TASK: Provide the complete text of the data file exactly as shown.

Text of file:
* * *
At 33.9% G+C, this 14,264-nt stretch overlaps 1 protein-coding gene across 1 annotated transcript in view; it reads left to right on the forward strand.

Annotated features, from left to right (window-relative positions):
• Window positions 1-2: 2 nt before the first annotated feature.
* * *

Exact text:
At 33.9% G+C, this 14,264-nt stretch overlaps 1 protein-coding gene across 1 annotated transcript in view; it reads left to right on the forward strand.

Annotated features, from left to right (window-relative positions):
• Window positions 1-2: 2 nt before the first annotated feature.